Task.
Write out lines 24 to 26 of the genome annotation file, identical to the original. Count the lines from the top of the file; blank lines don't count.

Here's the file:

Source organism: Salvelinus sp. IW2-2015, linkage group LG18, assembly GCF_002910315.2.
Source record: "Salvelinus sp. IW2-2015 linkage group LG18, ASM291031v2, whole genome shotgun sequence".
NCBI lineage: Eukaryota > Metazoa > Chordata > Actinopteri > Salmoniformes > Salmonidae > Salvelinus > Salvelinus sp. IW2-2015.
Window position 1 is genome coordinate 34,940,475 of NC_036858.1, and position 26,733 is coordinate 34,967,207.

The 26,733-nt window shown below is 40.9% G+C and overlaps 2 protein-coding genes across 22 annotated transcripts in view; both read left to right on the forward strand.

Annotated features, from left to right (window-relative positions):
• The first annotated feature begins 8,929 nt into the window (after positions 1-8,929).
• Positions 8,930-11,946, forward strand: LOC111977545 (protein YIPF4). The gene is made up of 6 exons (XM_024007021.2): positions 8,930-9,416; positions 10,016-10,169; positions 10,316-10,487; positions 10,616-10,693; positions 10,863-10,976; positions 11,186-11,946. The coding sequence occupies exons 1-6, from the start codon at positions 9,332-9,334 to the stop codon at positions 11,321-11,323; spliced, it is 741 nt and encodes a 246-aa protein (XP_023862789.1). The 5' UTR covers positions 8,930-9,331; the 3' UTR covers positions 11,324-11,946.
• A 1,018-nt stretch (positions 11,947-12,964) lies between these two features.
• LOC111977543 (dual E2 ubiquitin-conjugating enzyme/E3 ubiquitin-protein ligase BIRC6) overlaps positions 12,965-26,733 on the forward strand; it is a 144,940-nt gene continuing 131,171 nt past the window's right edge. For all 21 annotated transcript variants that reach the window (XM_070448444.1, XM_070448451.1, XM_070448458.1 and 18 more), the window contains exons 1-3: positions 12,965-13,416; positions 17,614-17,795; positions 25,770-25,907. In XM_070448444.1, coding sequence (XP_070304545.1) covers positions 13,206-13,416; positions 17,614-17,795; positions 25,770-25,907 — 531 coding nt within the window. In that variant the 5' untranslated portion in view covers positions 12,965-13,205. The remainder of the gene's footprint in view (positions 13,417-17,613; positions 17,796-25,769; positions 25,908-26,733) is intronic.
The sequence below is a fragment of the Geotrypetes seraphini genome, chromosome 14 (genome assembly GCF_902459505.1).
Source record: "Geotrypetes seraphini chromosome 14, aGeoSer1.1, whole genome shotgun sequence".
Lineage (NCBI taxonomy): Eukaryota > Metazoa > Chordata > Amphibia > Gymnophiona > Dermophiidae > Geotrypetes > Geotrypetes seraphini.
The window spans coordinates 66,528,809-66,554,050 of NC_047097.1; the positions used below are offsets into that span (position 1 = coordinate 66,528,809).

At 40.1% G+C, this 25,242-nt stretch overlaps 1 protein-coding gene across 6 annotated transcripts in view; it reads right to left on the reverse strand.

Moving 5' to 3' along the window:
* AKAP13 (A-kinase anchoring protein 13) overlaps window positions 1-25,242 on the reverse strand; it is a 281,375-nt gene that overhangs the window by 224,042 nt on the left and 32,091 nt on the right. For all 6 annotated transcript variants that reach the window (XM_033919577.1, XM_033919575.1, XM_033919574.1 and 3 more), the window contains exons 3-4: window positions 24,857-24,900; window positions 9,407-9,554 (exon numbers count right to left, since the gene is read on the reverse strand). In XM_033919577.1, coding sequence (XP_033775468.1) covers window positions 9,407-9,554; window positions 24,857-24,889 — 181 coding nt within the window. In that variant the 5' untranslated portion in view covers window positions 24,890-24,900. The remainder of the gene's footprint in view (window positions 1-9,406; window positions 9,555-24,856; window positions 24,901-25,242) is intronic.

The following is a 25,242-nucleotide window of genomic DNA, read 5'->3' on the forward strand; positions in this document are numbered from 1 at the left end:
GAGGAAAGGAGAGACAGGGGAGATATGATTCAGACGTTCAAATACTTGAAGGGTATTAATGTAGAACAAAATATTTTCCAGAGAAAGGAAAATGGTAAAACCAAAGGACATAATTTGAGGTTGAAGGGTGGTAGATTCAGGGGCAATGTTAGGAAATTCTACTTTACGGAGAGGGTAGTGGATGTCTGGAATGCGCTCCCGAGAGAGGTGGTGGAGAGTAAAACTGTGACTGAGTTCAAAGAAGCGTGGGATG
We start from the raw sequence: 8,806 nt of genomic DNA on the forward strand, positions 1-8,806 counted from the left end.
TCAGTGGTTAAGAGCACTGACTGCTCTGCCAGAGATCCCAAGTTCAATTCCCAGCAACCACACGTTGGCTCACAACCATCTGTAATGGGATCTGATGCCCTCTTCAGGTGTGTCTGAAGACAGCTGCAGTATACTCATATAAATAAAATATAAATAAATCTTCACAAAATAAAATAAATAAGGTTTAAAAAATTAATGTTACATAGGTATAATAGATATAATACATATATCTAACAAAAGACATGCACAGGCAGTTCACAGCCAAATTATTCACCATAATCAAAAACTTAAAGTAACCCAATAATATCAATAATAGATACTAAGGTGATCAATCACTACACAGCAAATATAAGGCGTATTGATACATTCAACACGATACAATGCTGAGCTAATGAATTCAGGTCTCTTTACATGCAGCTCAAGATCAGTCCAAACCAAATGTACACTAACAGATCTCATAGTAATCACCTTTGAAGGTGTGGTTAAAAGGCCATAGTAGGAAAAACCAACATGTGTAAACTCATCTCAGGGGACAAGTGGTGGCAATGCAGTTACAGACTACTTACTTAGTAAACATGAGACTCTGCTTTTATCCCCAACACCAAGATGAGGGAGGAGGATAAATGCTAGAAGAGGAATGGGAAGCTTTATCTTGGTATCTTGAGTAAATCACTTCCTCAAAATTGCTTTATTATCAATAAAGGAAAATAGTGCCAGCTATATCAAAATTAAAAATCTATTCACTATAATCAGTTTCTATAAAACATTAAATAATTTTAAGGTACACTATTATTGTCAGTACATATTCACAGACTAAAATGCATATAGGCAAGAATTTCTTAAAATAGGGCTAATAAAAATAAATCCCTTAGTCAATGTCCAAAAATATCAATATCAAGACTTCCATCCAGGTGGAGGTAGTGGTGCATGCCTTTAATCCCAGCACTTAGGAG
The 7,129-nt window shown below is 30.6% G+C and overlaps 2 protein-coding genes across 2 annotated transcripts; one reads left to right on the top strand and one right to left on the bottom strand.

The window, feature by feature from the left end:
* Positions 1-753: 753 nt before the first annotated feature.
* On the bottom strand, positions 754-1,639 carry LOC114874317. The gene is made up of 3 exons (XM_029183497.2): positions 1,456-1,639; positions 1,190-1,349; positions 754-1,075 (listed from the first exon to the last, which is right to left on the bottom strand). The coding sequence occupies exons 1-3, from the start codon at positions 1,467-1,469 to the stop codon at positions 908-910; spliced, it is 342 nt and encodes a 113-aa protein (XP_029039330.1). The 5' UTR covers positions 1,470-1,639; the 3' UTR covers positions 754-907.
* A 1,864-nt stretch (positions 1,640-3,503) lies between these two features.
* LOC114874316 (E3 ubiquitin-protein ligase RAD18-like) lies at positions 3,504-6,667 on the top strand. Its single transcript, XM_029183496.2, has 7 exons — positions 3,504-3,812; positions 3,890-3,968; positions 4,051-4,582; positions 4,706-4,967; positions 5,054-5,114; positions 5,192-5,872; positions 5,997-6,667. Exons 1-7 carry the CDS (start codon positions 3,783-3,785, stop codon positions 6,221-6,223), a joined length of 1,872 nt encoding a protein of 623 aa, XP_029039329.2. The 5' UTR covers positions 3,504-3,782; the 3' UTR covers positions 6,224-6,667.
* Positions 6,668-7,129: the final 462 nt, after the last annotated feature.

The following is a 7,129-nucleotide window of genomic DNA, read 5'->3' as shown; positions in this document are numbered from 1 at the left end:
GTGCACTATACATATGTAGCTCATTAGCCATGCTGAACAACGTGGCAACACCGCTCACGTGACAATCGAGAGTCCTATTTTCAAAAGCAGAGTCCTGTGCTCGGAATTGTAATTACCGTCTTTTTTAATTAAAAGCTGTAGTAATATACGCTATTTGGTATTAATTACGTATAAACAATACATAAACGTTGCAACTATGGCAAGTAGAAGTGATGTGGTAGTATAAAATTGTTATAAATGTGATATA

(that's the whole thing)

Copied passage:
* Positions 1-753: 753 nt before the first annotated feature.
* On the bottom strand, positions 754-1,639 carry LOC114874317. The gene is made up of 3 exons (XM_029183497.2): positions 1,456-1,639; positions 1,190-1,349; positions 754-1,075 (listed from the first exon to the last, which is right to left on the bottom strand). The coding sequence occupies exons 1-3, from the start codon at positions 1,467-1,469 to the stop codon at positions 908-910; spliced, it is 342 nt and encodes a 113-aa protein (XP_029039330.1). The 5' UTR covers positions 1,470-1,639; the 3' UTR covers positions 754-907.
* A 1,864-nt stretch (positions 1,640-3,503) lies between these two features.